I have always been attracted to the people that travellers bounce off and describe – after having revealed enough of themselves to make the reader interested in their opinions. The places are secondary and only get real meaning from the people who inhabit them.
Does one not really travel from person to person, rather than from place to place? Even when you have found such in-tune travel companions as the two of you have?
Think about it. Might give a nice new angle to your book.
Chris Marais & Julienne du Toit, March 2006
A rotund little homing pigeon sits in swirling mist on a road somewhere in Alexander Bay, looking upwards at the Richtersveld skies with pleading eyes, flapping his wings. But he’s carrying 50 uncut diamonds taped around his chest and his tiny flying muscles can’t manage the extra weight.
Approaching fast is a police officer, and you can hear his heavy tread on the tarmac. The bird, on the lam with nearly US$10 000 worth of stones, is a picture of guilty anxiety as it launches itself into the air, rises no more than a metre and flops back onto the road. It’s like the Getaway Car That Couldn’t. The officer, spotting the contraband on the pigeon’s undercarriage, takes aim with his service rifle. The shot can be heard for miles down South Africa’s mother river: the Orange.
Flame-winged flamingos shrimping at the river mouth share dark, knowing looks with dapper little avocets wading in the shallows. The kelp gulls, dressed like casino heavies in city suits, gaze philosophically out at the gunmetal waves of the heaving Atlantic Ocean. They know exactly what’s gone down. Rotten luck, old fellow. See you up at the Birdy Gates.
Early in September 2005, at the start of the
journey, Jules and I drove up the old ‘Seven & Sixpence’ Highway from Port Nolloth to Alexander Bay, with Carlos Santana on the radio and a great 10-week coastal caper in our sights.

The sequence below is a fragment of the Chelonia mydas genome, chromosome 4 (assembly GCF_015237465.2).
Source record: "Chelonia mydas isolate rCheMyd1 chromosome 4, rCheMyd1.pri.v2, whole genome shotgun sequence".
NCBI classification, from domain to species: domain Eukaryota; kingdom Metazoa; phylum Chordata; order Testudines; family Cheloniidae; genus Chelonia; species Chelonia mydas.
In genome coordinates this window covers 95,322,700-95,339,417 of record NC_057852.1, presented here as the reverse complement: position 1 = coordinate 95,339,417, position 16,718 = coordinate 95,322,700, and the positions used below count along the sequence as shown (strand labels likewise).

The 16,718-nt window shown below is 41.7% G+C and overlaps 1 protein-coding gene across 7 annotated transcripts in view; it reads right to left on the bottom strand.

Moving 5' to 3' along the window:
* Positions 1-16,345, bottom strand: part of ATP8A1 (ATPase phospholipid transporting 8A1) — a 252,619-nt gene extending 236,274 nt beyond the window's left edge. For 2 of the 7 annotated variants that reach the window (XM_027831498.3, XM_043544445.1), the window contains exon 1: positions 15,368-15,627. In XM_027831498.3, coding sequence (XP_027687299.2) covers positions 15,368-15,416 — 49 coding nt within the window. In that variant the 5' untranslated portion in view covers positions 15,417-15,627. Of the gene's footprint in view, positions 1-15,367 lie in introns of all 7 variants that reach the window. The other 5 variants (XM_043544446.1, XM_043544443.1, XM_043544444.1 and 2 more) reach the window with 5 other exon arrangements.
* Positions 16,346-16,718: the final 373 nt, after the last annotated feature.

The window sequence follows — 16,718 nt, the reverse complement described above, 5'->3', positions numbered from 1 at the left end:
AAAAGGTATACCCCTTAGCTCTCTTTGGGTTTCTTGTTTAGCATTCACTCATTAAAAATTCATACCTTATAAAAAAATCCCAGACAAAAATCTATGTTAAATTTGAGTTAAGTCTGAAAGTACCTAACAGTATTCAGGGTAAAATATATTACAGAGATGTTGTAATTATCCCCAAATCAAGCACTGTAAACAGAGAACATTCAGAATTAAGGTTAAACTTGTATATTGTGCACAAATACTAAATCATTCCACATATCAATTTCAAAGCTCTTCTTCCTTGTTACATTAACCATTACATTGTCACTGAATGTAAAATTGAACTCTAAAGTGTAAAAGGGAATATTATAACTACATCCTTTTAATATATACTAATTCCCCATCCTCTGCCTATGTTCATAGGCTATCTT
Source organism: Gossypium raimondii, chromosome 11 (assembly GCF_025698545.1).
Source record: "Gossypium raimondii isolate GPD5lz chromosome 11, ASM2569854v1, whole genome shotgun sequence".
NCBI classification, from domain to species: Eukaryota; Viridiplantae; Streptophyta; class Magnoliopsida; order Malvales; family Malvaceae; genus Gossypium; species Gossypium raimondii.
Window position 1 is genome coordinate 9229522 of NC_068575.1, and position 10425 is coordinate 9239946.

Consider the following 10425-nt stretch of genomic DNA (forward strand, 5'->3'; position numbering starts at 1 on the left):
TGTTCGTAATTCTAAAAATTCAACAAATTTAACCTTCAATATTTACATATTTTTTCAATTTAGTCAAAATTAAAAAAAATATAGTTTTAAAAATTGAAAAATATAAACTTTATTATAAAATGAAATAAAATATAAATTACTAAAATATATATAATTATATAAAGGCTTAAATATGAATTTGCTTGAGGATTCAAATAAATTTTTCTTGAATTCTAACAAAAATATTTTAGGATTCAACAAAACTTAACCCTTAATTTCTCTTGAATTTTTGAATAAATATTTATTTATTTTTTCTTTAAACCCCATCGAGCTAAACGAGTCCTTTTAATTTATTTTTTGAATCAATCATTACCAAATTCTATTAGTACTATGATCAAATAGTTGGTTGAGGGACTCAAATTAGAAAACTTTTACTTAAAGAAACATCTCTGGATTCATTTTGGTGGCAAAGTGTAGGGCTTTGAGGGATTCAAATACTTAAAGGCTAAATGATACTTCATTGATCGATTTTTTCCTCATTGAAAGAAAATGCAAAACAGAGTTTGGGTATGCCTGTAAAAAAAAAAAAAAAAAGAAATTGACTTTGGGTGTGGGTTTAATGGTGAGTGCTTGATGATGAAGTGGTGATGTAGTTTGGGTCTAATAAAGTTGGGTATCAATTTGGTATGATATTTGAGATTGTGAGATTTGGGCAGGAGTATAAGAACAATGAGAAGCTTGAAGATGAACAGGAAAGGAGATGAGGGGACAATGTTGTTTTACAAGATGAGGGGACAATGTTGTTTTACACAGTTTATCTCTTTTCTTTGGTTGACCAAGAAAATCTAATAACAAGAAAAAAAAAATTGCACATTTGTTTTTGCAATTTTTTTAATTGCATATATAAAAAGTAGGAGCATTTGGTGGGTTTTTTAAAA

What an extraordinary thing this was, to start a long journey from an outpost such as Alexander Bay, on the border with Namibia, with the prospect of ending it 3 200 km away on the other side of the continent, facing another ocean, at Kosi Bay.
As we arrived on the outskirts of town, the sun gave the earth a lusty good-morning kiss, leaving a pink lipstick smear on the horizon. I thought of the old-time Namaqualanders, poor as roof rats, building the smooth road over which our ever-trusty, ever-dusty, diesel
was gliding. They couldn’t get jobs in the new, fenced-off diamond fields, so they worked here for seven shillings and sixpence a day.
These men could sense millions of pounds’ worth of diamonds lying under their feet. Many of them believed those diamonds should belong to them – the sons and daughters of this harsh country, who had endured more than a century of hellish heat and dust to shove their roots into the land.
But let’s go back, briefly, to our luckless pigeon, who by now was a mess of bloody feathers on the otherwise pristine main street of Alexander Bay. In the late 1990s, pigeons were smuggled into the restricted diamond fields of Alexander Bay, loaded with stones and sent on their way home, where willing hands would relieve them of their precious loads. It was such a ridiculously simple trick that it actually worked for a while.
In fact, when we ran this scam by some
pigeon fanciers later, they scoffed and said:
“A serious pigeon breeder who wanted to smuggle diamonds would simply make them eat the stones, let them fly home and then give them a small pill to empty their innards.” Just as I thought.
An uproar erupted in the South African Parliament when it was announced that Alexkor, the government-owned mine at Alexander Bay, was losing US$200 million in stolen diamonds each year, most of them “strapped to well-trained homing pigeons”. The order went out, arrests were made and various homing-pigeon clubs (which, ironically, had been given start-up funds by Alexkor) were closed down. More than 900 birds were given the boot.